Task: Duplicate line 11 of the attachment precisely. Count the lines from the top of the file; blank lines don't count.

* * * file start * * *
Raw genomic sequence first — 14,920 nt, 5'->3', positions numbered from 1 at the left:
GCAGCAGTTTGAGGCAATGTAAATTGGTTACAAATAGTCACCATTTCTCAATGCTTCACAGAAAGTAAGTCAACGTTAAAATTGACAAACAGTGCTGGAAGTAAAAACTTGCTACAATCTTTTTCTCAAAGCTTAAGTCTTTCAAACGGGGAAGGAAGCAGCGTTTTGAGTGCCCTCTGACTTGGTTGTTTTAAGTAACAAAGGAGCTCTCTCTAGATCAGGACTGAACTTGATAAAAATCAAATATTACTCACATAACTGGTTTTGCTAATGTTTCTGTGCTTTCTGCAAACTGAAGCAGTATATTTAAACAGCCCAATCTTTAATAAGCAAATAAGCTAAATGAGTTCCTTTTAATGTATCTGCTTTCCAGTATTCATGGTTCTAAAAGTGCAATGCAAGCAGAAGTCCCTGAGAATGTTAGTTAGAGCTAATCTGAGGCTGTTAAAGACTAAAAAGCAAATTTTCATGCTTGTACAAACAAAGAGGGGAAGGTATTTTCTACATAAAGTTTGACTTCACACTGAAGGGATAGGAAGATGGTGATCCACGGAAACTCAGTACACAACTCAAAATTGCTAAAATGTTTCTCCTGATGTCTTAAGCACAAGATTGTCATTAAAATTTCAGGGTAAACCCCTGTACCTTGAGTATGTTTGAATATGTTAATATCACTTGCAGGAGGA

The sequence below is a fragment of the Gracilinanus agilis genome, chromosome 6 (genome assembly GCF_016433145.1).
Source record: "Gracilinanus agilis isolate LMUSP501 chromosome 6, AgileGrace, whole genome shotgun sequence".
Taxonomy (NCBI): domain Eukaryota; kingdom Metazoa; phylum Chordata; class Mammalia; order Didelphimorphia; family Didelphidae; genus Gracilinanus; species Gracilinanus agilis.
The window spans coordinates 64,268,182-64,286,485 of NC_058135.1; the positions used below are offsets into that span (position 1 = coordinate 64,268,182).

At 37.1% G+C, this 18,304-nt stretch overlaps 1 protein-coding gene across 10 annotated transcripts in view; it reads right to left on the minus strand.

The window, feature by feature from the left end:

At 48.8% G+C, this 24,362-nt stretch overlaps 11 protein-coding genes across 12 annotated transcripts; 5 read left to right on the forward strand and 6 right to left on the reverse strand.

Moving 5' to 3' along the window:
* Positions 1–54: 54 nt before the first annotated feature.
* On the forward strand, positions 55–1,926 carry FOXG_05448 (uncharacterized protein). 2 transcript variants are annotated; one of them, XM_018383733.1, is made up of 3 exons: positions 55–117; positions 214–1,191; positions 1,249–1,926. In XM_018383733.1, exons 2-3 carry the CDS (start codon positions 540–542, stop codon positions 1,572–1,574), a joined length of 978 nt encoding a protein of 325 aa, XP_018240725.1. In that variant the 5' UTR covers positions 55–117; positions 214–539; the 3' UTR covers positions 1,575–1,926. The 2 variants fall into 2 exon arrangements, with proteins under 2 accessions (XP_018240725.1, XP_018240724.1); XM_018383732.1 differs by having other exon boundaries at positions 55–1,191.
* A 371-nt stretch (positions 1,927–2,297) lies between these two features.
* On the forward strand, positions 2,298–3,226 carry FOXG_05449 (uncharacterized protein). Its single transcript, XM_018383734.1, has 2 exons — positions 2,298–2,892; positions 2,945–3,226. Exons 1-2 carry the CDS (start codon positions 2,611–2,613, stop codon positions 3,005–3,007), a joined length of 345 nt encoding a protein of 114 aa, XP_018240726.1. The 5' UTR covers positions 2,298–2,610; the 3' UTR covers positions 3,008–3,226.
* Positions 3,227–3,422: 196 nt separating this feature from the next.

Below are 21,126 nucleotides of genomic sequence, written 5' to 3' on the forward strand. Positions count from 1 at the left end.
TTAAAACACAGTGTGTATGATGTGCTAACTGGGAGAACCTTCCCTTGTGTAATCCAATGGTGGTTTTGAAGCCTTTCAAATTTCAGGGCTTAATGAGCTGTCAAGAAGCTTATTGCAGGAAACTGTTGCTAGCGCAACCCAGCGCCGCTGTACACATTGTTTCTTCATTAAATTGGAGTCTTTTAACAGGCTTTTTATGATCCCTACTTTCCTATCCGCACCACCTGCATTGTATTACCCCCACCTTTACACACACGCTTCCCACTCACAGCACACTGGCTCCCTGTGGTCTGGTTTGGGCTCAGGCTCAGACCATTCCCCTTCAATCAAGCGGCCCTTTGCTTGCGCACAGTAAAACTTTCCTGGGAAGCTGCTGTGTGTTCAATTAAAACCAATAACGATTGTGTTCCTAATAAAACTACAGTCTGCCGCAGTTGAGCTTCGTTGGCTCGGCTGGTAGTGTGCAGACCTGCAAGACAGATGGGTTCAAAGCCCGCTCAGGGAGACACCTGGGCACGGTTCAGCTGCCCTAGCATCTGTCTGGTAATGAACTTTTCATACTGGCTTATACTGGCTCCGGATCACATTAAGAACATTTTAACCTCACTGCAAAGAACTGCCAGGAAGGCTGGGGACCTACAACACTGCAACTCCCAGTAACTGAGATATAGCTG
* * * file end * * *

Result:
* Positions 1–54: 54 nt before the first annotated feature.